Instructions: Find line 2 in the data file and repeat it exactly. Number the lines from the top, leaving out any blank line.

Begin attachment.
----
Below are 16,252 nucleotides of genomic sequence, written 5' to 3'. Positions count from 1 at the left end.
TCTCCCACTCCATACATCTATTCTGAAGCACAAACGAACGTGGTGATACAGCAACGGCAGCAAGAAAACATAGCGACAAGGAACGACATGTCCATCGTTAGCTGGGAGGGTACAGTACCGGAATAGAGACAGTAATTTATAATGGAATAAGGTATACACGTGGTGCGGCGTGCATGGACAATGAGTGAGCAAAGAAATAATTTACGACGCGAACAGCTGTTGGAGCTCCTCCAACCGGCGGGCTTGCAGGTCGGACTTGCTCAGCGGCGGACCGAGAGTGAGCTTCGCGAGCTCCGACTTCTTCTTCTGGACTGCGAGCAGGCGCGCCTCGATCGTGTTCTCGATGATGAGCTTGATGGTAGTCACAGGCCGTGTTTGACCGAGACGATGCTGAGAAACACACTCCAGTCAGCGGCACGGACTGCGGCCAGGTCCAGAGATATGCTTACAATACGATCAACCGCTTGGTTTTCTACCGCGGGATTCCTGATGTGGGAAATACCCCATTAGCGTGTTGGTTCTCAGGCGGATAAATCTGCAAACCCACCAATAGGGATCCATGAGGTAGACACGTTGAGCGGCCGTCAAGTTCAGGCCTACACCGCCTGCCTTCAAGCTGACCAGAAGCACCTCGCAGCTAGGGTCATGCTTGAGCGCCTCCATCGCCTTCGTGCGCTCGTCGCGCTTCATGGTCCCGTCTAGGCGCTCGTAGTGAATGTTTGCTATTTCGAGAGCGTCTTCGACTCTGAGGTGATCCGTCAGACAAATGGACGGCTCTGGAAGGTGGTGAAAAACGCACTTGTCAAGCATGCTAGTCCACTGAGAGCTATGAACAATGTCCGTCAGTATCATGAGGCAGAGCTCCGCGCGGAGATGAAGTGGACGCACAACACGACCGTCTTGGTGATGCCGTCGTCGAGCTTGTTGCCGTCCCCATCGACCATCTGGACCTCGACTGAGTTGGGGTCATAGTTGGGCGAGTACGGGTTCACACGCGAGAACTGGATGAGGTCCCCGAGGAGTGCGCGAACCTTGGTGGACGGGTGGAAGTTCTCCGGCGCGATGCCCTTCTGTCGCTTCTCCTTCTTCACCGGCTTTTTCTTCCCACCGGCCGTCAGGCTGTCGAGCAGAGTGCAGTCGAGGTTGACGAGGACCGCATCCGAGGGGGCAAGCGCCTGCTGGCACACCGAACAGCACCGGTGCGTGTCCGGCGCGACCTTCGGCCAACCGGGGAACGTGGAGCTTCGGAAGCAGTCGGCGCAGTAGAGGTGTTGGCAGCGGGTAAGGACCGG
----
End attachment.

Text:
TCTCCCACTCCATACATCTATTCTGAAGCACAAACGAACGTGGTGATACAGCAACGGCAGCAAGAAAACATAGCGACAAGGAACGACATGTCCATCGTTAGCTGGGAGGGTACAGTACCGGAATAGAGACAGTAATTTATAATGGAATAAGGTATACACGTGGTGCGGCGTGCATGGACAATGAGTGAGCAAAGAAATAATTTACGACGCGAACAGCTGTTGGAGCTCCTCCAACCGGCGGGCTTGCAGGTCGGACTTGCTCAGCGGCGGACCGAGAGTGAGCTTCGCGAGCTCCGACTTCTTCTTCTGGACTGCGAGCAGGCGCGCCTCGATCGTGTTCTCGATGATGAGCTTGATGGTAGTCACAGGCCGTGTTTGACCGAGACGATGCTGAGAAACACACTCCAGTCAGCGGCACGGACTGCGGCCAGGTCCAGAGATATGCTTACAATACGATCAACCGCTTGGTTTTCTACCGCGGGATTCCTGATGTGGGAAATACCCCATTAGCGTGTTGGTTCTCAGGCGGATAAATCTGCAAACCCACCAATAGGGATCCATGAGGTAGACACGTTGAGCGGCCGTCAAGTTCAGGCCTACACCGCCTGCCTTCAAGCTGACCAGAAGCACCTCGCAGCTAGGGTCATGCTTGAGCGCCTCCATCGCCTTCGTGCGCTCGTCGCGCTTCATGGTCCCGTCTAGGCGCTCGTAGTGAATGTTTGCTATTTCGAGAGCGTCTTCGACTCTGAGGTGATCCGTCAGACAAATGGACGGCTCTGGAAGGTGGTGAAAAACGCACTTGTCAAGCATGCTAGTCCACTGAGAGCTATGAACAATGTCCGTCAGTATCATGAGGCAGAGCTCCGCGCGGAGATGAAGTGGACGCACAACACGACCGTCTTGGTGATGCCGTCGTCGAGCTTGTTGCCGTCCCCATCGACCATCTGGACCTCGACTGAGTTGGGGTCATAGTTGGGCGAGTACGGGTTCACACGCGAGAACTGGATGAGGTCCCCGAGGAGTGCGCGAACCTTGGTGGACGGGTGGAAGTTCTCCGGCGCGATGCCCTTCTGTCGCTTCTCCTTCTTCACCGGCTTTTTCTTCCCACCGGCCGTCAGGCTGTCGAGCAGAGTGCAGTCGAGGTTGACGAGGACCGCATCCGAGGGGGCAAGCGCCTGCTGGCACACCGAACAGCACCGGTGCGTGTCCGGCGCGACCTTCGGCCAACCGGGGAACGTGGAGCTTCGGAAGCAGTCGGCGCAGTAGAGGTGTTGGCAGCGGGTAAGGACCGG